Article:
A Call for Conscience Journalism

These are dark days for the Fourth Estate, days when Americans trust auto mechanics more than journalists, days when crazed lawyers host news programs, days when people refuse to believe what they read in their newspapers but believe any babble they hear on talk radio.

These are days when footage of celebrity faux pas is held up as news exposé, days when partisan rancor masquerades as political debate, days when amateur blogging is passed off as investigative reporting, days when a photo spread of a celebrity couple's baby is touted as an evening news exclusive.

To make matters worse, the things that have been happening lately to the American press sound as if they'd be more at home in a totalitarian nation than a democratic one -- military leaders detain media members, courts subpoena reporters' phone records and journalists go to jail for refusing to reveal their sources to government officials.

Despite all this bad news, there is good news.

The good news is that good journalism doesn't wait on public opinion in order to make a difference. John Peter Zenger didn't wait for libel laws to be changed before he printed the truth. Ida M. Tarbell didn't wait for monopoly laws to be changed before exposing fraud by John D. Rockefeller and the Standard Oil Co. Edward R. Murrow didn't wait for the Senate to police its own before challenging the claims of Joseph McCarthy.

Murrow's words to the nation seem more appropriate today than they did a half-century ago:

We must not confuse dissent with disloyalty. ... This is no time for men ... to keep silent. ... We can deny our heritage and our history, but we
cannot escape responsibility for the result. There is no way for a citizen of a
republic to abdicate his responsibilities. As a nation we have come into our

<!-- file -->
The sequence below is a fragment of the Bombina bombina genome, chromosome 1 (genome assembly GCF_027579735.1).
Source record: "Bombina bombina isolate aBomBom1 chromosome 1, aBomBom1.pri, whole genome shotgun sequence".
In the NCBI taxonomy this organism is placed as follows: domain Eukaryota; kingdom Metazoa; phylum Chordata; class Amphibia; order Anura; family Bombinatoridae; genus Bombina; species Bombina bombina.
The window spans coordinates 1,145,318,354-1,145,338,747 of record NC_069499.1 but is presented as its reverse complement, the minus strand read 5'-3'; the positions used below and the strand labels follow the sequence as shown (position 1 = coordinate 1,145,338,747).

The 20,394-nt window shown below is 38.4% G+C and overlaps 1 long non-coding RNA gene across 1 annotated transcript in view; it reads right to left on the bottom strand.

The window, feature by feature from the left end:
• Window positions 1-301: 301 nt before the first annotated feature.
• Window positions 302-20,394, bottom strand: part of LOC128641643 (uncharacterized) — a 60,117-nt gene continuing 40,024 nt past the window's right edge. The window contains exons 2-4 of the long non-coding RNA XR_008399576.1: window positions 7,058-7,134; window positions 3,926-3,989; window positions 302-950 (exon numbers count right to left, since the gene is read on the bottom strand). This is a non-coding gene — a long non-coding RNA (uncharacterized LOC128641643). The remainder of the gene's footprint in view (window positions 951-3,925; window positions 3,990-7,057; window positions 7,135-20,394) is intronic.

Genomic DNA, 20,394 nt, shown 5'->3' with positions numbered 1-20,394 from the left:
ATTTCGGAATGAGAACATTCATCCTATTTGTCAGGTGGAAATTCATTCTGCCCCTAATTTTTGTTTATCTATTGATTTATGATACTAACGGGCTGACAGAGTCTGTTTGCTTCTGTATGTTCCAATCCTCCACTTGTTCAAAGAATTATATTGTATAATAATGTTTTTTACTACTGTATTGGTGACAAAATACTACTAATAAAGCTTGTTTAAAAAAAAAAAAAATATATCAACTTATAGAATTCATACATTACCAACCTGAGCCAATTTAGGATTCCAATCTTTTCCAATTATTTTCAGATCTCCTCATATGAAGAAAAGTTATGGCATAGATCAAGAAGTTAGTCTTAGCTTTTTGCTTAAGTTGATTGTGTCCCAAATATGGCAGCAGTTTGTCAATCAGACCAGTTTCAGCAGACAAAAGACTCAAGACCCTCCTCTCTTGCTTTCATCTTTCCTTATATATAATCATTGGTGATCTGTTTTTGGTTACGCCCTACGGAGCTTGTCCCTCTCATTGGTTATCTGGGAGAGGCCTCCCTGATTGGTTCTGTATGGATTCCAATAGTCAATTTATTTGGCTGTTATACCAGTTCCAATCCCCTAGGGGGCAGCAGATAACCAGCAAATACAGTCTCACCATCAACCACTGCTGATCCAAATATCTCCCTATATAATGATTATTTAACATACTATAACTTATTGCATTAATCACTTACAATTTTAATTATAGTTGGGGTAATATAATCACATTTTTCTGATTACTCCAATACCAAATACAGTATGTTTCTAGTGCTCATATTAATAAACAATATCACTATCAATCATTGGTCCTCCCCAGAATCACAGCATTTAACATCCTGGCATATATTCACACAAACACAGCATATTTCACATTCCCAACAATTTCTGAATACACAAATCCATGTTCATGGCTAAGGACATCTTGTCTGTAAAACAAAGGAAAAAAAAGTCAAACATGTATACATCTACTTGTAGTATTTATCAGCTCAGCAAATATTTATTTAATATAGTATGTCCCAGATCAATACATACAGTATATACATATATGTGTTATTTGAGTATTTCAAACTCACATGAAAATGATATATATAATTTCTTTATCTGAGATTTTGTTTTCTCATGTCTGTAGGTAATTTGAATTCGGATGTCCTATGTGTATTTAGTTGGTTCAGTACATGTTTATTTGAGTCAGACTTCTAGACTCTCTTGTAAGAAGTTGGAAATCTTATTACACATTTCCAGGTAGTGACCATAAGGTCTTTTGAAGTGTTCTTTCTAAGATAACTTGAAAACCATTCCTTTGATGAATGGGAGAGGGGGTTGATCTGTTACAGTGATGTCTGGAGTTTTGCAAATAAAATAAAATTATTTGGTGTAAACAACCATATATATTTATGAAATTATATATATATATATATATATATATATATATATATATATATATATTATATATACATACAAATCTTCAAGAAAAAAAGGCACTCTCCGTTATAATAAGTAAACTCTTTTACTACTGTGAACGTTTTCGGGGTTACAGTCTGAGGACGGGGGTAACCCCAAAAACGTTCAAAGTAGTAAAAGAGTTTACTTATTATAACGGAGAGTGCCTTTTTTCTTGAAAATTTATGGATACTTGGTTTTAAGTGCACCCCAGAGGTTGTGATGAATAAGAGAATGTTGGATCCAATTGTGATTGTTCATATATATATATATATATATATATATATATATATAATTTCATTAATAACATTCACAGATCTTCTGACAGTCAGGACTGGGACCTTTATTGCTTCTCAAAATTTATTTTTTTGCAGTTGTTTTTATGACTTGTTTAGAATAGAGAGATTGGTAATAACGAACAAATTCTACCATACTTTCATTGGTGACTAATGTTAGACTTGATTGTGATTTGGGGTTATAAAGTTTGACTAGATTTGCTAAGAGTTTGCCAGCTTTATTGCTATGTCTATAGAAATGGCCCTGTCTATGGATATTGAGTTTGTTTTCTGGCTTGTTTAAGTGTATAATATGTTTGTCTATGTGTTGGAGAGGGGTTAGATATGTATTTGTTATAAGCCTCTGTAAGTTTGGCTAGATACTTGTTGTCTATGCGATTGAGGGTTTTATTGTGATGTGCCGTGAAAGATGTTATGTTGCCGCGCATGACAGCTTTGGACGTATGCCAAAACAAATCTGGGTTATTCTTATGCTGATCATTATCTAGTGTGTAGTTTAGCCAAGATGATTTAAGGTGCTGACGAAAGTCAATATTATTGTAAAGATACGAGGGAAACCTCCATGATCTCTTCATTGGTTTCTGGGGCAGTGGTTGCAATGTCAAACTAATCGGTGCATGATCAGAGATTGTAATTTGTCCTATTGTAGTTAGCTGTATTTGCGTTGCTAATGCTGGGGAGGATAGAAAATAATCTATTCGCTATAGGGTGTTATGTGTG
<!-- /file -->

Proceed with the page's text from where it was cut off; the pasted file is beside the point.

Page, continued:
full inheritance at a tender age. We proclaim ourselves, as indeed we are, the defenders of freedom, wherever it continues to exist in the world, but we cannot defend freedom abroad by deserting it at home.


Murrow would certainly agree that we in the press bear responsibility for the ways we cover the news. We cannot let the public's fascination with celebrity overwhelm that which is important. We need not feel for the public's pulse to determine what stories we should publish. And we must never give in to those trying to thwart our attempts to expose the truth.

It is time for a journalism that perseveres in spite of hostile forces.

It is time for a journalism that believes in doing the right thing.
 
It is time for a journalism that desires to help the undesirable.

It is time for a journalism that never forgets the forgotten.

It is time for a journalism that cares.
 
Call it conscience journalism, if you like ...

... Conscience journalism willing to expose the truth.

Conscience journalism willing to seek justice for those who've suffered injustices.
 
Conscience journalism willing to seek to correct the sins of our present as well as our past.
 
Conscience journalism willing to stand up for the very people we have so long beckoned -- the wretched refuse of our teeming shore. 

  • Jerry Mitchell

    The stories of Jerry Mitchell, investigative reporter for The Clarion-Ledger (Jackson, Miss.) have helped put four Klansmen behind bars, including Edgar Ray Killen for orchestrating the Klan's 1964 killings of three civil rights workers in Mississippi.

Comments

Related News

Email IconGroup 3Facebook IconLinkedIn IconsearchGroupTwitter IconGroup 2YouTube Icon